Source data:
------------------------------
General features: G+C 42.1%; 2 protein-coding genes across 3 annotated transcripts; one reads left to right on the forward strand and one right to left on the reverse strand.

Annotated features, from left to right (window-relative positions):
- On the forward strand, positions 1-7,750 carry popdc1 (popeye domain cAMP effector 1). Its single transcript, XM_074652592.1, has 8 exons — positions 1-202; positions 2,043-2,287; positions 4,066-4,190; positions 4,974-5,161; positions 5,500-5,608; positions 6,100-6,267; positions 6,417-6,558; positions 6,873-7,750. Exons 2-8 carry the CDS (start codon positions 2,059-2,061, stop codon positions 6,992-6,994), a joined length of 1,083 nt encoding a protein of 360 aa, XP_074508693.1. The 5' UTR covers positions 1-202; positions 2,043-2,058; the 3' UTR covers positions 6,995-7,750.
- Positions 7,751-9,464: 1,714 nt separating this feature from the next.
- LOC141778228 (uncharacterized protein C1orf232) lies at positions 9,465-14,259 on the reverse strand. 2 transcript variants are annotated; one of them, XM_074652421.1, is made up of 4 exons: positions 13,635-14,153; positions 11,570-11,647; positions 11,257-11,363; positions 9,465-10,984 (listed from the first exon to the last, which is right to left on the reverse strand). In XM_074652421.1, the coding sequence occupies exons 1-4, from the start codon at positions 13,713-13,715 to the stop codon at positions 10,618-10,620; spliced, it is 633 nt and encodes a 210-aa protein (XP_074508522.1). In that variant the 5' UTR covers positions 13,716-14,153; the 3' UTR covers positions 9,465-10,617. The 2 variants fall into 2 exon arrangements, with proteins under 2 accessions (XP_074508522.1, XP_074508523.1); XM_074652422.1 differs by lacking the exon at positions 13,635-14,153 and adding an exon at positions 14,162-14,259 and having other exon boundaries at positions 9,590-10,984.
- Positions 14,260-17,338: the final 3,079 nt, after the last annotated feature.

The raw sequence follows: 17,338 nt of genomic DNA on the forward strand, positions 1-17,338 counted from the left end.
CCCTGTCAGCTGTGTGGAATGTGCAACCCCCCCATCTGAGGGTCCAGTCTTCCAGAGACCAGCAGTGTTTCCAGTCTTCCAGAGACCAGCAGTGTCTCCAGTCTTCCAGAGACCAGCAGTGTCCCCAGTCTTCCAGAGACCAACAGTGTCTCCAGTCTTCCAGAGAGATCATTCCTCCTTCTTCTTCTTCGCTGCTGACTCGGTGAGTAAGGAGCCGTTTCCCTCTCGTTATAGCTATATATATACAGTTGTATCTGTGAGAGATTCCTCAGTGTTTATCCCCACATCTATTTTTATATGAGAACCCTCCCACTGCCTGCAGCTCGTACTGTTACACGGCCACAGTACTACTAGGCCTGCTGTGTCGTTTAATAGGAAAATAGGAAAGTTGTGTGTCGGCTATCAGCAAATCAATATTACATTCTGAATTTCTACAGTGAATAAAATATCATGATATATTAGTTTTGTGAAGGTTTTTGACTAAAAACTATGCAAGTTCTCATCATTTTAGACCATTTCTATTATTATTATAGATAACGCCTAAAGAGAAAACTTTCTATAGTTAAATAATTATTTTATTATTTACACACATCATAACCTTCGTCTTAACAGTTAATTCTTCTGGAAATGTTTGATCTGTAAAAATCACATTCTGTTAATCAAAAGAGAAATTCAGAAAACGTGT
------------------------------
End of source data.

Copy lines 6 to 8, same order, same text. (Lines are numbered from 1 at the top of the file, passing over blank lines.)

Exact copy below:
- Positions 14,260-17,338: the final 3,079 nt, after the last annotated feature.

The raw sequence follows: 17,338 nt of genomic DNA on the forward strand, positions 1-17,338 counted from the left end.
CCCTGTCAGCTGTGTGGAATGTGCAACCCCCCCATCTGAGGGTCCAGTCTTCCAGAGACCAGCAGTGTTTCCAGTCTTCCAGAGACCAGCAGTGTCTCCAGTCTTCCAGAGACCAGCAGTGTCCCCAGTCTTCCAGAGACCAACAGTGTCTCCAGTCTTCCAGAGAGATCATTCCTCCTTCTTCTTCTTCGCTGCTGACTCGGTGAGTAAGGAGCCGTTTCCCTCTCGTTATAGCTATATATATACAGTTGTATCTGTGAGAGATTCCTCAGTGTTTATCCCCACATCTATTTTTATATGAGAACCCTCCCACTGCCTGCAGCTCGTACTGTTACACGGCCACAGTACTACTAGGCCTGCTGTGTCGTTTAATAGGAAAATAGGAAAGTTGTGTGTCGGCTATCAGCAAATCAATATTACATTCTGAATTTCTACAGTGAATAAAATATCATGATATATTAGTTTTGTGAAGGTTTTTGACTAAAAACTATGCAAGTTCTCATCATTTTAGACCATTTCTATTATTATTATAGATAACGCCTAAAGAGAAAACTTTCTATAGTTAAATAATTATTTTATTATTTACACACATCATAACCTTCGTCTTAACAGTTAATTCTTCTGGAAATGTTTGATCTGTAAAAATCACATTCTGTTAATCAAAAGAGAAATTCAGAAAACGTGT